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5.4: Character Data Type

  • Page ID
    29050
  • Overview of Character Data Type

    The character data type basically represents individual or single characters. Characters comprise a variety of symbols such as the alphabet (both upper and lower case) the numeral digits (0 to 9), punctuation, etc. All computers store character data in a one byte field as an integer value. Because a byte consists of 8 bits, this one byte field has 28 or 256 possibilities using the positive values of 0 to 255.

    Most microcomputers use the ASCII (stands for American Standard Code for Information Interchange and is pronounced "ask-key") Character Set which has established values for 0 to 127. For the values of 128 to 255 they usually use the Extended ASCII Character Set. When we hit the capital A on the keyboard, the keyboard sends a byte with the bit pattern equal to an integer 65. When the byte is sent from the memory to the monitor, the monitor converts the integer value of 65 to into the symbol of the capital A to display on the monitor.

    The character data type attributes include:

    C++ Reserved Word char
    Represent Single characters
    Size 1 byte
    Normal Signage Unsigned (positive values only)
    Domain (Values Allowed) Values from 0 to 127 as shown in the standard ASCII Character Set, plus values 128 to 255 from Extended ASCII Character Set
    C++ syntax rule Single quote marks - Example: 'A'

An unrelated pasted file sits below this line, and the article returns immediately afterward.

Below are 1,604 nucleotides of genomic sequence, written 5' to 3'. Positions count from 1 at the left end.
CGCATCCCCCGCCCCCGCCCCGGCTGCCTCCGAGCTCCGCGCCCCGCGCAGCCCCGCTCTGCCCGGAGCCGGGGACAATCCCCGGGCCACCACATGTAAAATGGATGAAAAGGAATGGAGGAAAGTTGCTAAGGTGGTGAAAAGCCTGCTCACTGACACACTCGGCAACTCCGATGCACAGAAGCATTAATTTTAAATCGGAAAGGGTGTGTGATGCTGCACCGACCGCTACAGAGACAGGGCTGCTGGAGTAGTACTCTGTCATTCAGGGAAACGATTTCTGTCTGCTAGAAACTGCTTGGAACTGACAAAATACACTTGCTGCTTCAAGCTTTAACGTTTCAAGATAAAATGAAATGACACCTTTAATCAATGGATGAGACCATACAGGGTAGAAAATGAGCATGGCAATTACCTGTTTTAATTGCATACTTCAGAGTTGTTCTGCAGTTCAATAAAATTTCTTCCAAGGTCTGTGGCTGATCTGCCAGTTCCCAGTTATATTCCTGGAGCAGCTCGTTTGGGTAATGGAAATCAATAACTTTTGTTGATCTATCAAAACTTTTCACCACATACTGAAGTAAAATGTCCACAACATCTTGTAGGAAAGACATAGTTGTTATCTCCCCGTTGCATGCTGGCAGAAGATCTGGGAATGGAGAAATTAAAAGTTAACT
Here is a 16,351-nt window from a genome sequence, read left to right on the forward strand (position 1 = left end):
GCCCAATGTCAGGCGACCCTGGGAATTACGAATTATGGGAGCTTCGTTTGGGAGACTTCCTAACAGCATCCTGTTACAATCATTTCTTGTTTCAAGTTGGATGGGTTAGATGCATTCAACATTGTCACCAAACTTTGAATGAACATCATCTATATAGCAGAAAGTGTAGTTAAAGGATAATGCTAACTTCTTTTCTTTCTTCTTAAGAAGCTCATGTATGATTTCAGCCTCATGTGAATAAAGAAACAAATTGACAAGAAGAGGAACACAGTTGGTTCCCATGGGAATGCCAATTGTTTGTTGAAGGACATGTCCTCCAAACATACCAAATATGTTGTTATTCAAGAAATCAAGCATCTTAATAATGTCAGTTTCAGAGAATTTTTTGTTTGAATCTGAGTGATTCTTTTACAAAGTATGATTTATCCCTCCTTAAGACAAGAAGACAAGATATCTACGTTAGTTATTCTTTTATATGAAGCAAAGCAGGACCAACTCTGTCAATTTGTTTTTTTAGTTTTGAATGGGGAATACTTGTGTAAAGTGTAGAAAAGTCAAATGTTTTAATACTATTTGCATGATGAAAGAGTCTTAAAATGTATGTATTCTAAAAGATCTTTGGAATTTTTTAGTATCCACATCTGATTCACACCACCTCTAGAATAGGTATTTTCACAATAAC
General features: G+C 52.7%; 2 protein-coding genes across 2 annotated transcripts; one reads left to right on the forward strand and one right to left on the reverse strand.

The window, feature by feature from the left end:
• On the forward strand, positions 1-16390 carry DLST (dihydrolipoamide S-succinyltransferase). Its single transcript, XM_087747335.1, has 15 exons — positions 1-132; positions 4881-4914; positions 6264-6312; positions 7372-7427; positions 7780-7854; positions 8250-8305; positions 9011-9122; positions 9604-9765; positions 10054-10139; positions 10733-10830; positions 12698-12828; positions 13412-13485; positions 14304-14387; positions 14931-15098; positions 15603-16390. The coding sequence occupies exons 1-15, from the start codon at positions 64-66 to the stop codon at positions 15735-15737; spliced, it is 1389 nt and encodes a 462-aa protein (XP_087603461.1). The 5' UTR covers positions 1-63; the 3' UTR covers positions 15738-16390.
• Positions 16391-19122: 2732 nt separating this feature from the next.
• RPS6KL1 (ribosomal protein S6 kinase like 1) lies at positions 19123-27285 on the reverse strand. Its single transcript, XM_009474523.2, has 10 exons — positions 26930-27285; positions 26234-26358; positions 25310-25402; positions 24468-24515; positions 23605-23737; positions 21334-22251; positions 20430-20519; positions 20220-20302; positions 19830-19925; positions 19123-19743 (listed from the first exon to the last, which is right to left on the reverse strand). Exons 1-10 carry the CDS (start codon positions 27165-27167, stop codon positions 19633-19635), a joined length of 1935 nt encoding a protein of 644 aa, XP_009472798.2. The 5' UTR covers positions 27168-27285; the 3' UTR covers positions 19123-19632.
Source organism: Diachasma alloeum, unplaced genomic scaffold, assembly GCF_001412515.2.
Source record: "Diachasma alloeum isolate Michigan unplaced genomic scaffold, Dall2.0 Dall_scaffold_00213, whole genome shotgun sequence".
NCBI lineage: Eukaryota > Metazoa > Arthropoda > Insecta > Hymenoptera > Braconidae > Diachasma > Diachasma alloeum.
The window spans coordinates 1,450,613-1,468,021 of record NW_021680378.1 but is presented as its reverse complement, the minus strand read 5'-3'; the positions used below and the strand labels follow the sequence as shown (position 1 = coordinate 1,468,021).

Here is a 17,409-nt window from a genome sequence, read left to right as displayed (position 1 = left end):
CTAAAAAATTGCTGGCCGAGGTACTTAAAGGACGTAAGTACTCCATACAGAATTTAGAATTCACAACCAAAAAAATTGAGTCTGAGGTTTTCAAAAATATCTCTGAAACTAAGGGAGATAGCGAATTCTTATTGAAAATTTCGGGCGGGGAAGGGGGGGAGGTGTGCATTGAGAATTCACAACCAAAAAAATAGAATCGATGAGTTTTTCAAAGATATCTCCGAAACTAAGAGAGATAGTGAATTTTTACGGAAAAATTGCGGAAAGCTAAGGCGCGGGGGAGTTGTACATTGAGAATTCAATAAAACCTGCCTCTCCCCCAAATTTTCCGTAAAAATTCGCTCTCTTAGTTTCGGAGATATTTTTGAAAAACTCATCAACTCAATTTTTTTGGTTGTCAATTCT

Notice that char and unsigned char are both 1 byte, a wide char is 2 to 4 bytes. 

    DATA TYPE SIZE (IN BYTES) RANGE
    signed char 1 -128 to 127
    unsigned char 1 0 to 255
    wchar_t 2 or 4 1 wide character

     Since some languages cannot represent all of their alphabet's characters in an 8 bit value, it was decided to create wide characters to solve this issue. In 1989, the International Organization for Standardization began work on the Universal Character Set (UCS), a multilingual character set that could be encoded using either a 16-bit (2-byte) or 32-bit (4-byte) value. These larger values required the use of a datatype larger than 8-bits to store the new character values in memory. Thus the term wide character was used to differentiate them from traditional 8-bit character datatypes.

    Character arithmetic in C++

    As already known character known character range is between -128 to 127 or 0 to 255. This point has to be kept in mind while doing character arithmetic. To understand better let’s take an example.

    Look at this example to understand better.

    // A C++ program to demonstrate character
    // arithmetic in C++.
    #include <bits/stdc++.h>
    using namespace std;
      
    int main()
    {
        char ch = 65;
        // The numerical value is 65, BUT...this is declared as a char, so it outputs the char that is 65
        // See https://www.ascii-code.com/ - scroll down to 65 and look at the 5th column
        cout << ch << endl;
        
        // Now we add zero and C++ will see it as an integer value - it gets promoted.
        cout << ch + 0 << endl;
        
        // We add 32 but force it back to a char with "char(ch + 32)" 65 + 32 = 97 
        // Look again at the https://www.ascii-code.com/ table for 97
        cout << char(ch + 32) << endl;
        return 0;
    } 

    Output:

    A
    65
    a 
    

    Without a ‘+’ operator character value is printed. But when used along with ‘+’ operator behaved differently. Use of ‘+’ operator implicitly typecasts it to an ‘int’. So to conclude, in character arithmetic, typecasting of char variable to ‘char’ is explicit and to ‘int’ it is implicit.

    Adapted from:
    "C++ Data Types" by Harsh Agarwal, Geeks for Geeks is licensed under CC BY-SA 4.0
    "Character Data Type" by Kenneth Leroy Busbee, (Download for free at http://cnx.org/contents/303800f3-07f...93e8948c5@22.2) is licensed under CC BY 4.0
    "Character arithmetic in C and C++" by Parveen Kumar, Geeks for Geeks is licensed under CC BY-SA 4.0